Inverse square law is a bit more complicated, but if you’re just beginning to grasp the concept, you don’t need to know all the mathematical details yet. The basic idea is that the farther away your subject is from the light (window or studio), the less intense the light is on the subject. You know this because you know that if you pose a subject close to a window, it lights them more brightly, and if you move them away from it, you have to adjust your exposure because it won’t be hitting them as strongly.

There is a measurable rate at which the light fades away as you move away from the light. This means you can mathematically determine the amount of light that is falling off of your subject based on the distance. But what matters most is that the light falls off more quickly the closer you are to the light.

Before I lose you, let me remind you that you already know this. Here’s an example.

When you put a subject close to a window, the bright side of the face is way brighter than the dark side of the face. It becomes a fairly contrasty image. However, if you move that same subject 5 feet away from that window, the bright side of her face isn’t that much brighter than the dark side. It becomes a much less contrasty image. That is inverse square law happening in front of you.

The Easier Things

One of the great things about working in a studio is the ability to tether your camera to your computer. Being able to see your image on a bigger screen than the back of your camera helps you take better pictures and identify mistakes that you’re making in time to correct them.

I use Tether Tools gear in my studio, and I love it. It’s not as complicated as you might think. All you’re doing is plugging in a long USB cable from your camera to your computer. Then, using software like Capture One or Lightroom, you initiate tethering and load the pictures directly into the software to look at and edit. Eventually you’ll realize that shooting tethered is better because you have so much more control over your image.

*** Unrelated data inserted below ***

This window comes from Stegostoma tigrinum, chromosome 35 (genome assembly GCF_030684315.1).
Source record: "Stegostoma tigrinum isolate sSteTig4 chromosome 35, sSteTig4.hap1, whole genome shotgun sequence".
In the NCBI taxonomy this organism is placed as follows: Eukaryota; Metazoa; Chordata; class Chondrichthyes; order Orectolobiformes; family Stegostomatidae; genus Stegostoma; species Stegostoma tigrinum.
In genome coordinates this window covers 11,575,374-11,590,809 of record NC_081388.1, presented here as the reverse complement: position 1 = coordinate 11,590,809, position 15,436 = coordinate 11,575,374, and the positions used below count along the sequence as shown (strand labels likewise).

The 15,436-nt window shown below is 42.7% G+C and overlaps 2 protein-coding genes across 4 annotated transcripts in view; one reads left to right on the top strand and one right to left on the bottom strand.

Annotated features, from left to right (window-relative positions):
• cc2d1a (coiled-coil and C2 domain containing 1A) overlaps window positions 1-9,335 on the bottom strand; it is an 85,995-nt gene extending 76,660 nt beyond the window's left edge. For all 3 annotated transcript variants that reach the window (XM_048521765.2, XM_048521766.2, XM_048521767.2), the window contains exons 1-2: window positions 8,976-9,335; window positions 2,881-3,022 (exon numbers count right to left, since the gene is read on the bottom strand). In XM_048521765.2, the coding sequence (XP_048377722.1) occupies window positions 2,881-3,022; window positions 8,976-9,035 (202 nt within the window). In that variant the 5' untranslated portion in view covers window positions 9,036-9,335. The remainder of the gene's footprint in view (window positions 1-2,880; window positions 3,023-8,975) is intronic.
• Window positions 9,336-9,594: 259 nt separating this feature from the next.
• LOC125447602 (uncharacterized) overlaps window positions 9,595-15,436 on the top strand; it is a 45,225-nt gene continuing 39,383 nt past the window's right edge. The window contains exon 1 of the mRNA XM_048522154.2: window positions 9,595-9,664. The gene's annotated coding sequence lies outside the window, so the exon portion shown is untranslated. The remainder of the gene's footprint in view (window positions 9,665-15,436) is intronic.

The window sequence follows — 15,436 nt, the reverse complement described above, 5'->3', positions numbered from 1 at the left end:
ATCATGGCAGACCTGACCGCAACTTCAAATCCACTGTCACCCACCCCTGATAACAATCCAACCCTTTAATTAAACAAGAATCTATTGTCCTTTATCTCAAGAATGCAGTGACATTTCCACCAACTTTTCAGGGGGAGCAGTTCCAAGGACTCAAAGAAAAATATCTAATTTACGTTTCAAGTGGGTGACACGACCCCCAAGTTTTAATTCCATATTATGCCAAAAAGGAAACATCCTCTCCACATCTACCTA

Another huge time saver is post-production and editing—not only because your images are now better in-camera because of tethering, but also because you can proof the images with your clients on the spot. This saves you a ton of time as opposed to the regular proofing and ordering process. My clients are done proofing and ordering their pictures before they leave the studio from the shoot that day. I love how fast and effective the process is.

After image selection, I send the images to my retoucher for the typical skin smoothening and hair fixing. Delivery for these images is as easy as you’d like it to be. I just throw them in a SmugMug gallery, where they can be easily downloaded. Done and done.

If you haven’t given studio photography a try, before jumping in head-first, shadow another photographer. Watching a few of my fellow photographers work in their studios, like Moshe Zusman and Miguel Quiles, was one of the best things I did. Only so much can be learned from articles and online education. Take the time to step into a real studio with true client interaction and hands-on experience.